There are dozens of inexpensive ways to buy glasses online today, but getting a new eyeglass prescription is as old-school as ever: Book an appointment with your eye doctor, spend more time than you expect in the waiting room and go through a full exam. Even if you’re lucky enough to book through Zocdoc, it’s still a long process. Smart Vision Labs hopes to make it easier to get a new glasses prescription with the SVOne Enterprise, a smartphone-powered self-guided vision test that’s launching in some New York City glasses stores today.
It may not have the catchiest name, but the SVOne Enterprise could be a huge boon for the vision impaired. It’s based on the same autorefraction technology as the company’s first product, the handheld SVOne Pro, which lets doctors perform eye exams just about anywhere. In a nutshell, the tech involves bouncing a laser off of your retina, which is then measured by the device. The new product adds a telemedicine element: After going through the vision test, the results are sent to a remote eye doctor who approves the final prescription. You can then download the prescription at any time and take it to the glasses retailer of your choice.
The SVOne Enterprise looks like an iPhone with a specialized eyepiece on top of a tripod. It’s more functional than attractive, the sort of thing an optical store can leave in a corner until it needs to test a customer. Since only a few stores can afford to have actual doctors on staff, most are left pointing customers elsewhere to get new prescriptions. Smart Vision Labs’ device allows stores to keep those customers in-house, so they’ll be more likely to buy a pair of glasses.
Founder Yaopeng Zhou says he was inspired to create the SVOne Enterprise after realizing there are almost 200 million people in America who need glasses, but only 106 million eye exams take place every year. He also points out there’s only one eye doctor for every 5,000 people in the US. There’s a definite need for a faster way to perform vision tests.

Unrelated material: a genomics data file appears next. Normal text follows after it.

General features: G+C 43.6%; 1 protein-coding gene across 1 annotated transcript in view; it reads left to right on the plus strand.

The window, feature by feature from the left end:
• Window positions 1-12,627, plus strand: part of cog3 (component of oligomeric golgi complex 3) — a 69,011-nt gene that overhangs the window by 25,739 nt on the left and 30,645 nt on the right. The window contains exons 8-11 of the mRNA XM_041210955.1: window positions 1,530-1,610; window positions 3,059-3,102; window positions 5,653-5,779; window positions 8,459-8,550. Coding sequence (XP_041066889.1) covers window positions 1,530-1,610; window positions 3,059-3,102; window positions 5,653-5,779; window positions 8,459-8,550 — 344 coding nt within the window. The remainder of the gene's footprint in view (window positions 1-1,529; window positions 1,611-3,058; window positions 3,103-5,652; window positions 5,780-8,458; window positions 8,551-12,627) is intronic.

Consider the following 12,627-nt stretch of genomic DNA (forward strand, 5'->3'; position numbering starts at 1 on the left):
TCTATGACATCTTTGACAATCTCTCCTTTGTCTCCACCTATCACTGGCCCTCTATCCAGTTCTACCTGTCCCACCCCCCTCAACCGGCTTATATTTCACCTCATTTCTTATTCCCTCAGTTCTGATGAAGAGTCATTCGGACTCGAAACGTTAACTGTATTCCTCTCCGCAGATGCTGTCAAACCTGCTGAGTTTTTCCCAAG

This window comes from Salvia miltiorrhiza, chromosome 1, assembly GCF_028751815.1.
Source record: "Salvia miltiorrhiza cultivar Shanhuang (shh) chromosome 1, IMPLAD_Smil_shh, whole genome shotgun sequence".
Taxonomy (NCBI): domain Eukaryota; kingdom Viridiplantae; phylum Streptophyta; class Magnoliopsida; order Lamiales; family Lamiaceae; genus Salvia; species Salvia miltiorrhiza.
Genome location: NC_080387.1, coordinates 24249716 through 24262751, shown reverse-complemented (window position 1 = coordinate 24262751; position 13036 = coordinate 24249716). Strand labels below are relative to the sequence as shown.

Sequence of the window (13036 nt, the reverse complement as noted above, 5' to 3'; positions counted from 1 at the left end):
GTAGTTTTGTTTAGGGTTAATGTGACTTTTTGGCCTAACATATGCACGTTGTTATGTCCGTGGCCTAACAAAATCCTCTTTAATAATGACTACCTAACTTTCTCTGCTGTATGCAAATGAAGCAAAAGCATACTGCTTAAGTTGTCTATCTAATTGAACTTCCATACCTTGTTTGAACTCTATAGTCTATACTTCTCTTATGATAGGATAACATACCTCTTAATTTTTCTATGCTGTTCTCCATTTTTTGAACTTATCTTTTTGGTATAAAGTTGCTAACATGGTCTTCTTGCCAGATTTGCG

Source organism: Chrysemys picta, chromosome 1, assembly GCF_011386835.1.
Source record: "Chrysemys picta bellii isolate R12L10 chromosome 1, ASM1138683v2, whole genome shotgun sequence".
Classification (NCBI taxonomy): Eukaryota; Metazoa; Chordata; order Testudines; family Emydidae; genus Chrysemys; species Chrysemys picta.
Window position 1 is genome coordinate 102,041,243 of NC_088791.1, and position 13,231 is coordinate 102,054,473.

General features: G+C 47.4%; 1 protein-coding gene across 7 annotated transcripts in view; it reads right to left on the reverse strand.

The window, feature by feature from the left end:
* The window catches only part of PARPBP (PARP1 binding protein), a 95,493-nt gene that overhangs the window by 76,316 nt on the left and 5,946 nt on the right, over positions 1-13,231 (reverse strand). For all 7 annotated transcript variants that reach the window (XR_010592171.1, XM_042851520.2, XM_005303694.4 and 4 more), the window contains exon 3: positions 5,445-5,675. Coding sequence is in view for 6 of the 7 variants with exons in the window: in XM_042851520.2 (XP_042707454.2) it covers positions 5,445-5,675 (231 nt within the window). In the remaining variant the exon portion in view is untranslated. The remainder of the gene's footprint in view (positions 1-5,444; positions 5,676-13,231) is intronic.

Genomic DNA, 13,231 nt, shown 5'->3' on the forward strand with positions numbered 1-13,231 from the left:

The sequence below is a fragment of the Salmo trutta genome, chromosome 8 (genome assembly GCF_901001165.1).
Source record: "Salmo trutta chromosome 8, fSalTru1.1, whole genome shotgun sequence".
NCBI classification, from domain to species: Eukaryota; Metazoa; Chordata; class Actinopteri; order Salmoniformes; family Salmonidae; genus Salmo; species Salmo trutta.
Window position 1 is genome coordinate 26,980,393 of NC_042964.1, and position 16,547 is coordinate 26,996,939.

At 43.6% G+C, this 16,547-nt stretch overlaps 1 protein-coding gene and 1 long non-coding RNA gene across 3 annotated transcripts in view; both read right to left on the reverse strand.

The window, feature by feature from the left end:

To be clear, the SVOne Enterprise isn’t a completely self-service product. You’ll still need a bit of help to step through the exam, though it’s still far less involved than going to the doctor. To start, I answered a few questions on the SVOne Enterprise’s iPhone screen about my age and pre-existing eye conditions. If I had any major eye problems, the app would direct me to take a full exam from a doctor.
After that, Yaopeng had me read from a fairly standard vision chart on the SVOne Enterprise’s iPhone screen using my glasses. I then placed my right eye in the device’s eyepiece and stared at a red laser as it took three photos. I repeated the same process with my left eye, but it took a few tries and a move to a darkened room for it to make a successful measurement. (Yaopeng noted that my pupils were smaller than most, so we had to dilate them a bit by moving to a dark environment.)
A day after the exam, I received a link to an official prescription from one of the company’s contracted doctors. Surprisingly, they didn’t make any changes to my current prescription, which is hopefully a sign that my terrible vision is stabilizing a bit. I can now take that prescription to an online eyeglass outfit like Warby Parker, or a local store in my neighborhood, to get a new pair of frames. (If you’ve only ever gotten new glasses directly from your doctor, it’s definitely worth exploring the wealth of new options out there.)
Smart Vision Labs isn’t the first company to pursue phone-powered eye exams. Blink claimed it would send someone to your home for an exam (it hasn’t launched yet). And Peek has been trying to bring vision tests to the developing world for years. But the SVOne Enterprise is the first product I’ve seen that delivers a valid prescription just as accurate as my current one.
Looking ahead, Yaopeng says the company is attempting to bring the SVOne Enterprise to more markets in the US. Smart Vision Labs’ handheld product is already available in 23 countries. Though it’s only sold around 500 units of that device, they’ve already completed more than 40,000 refraction eye tests over the past few years.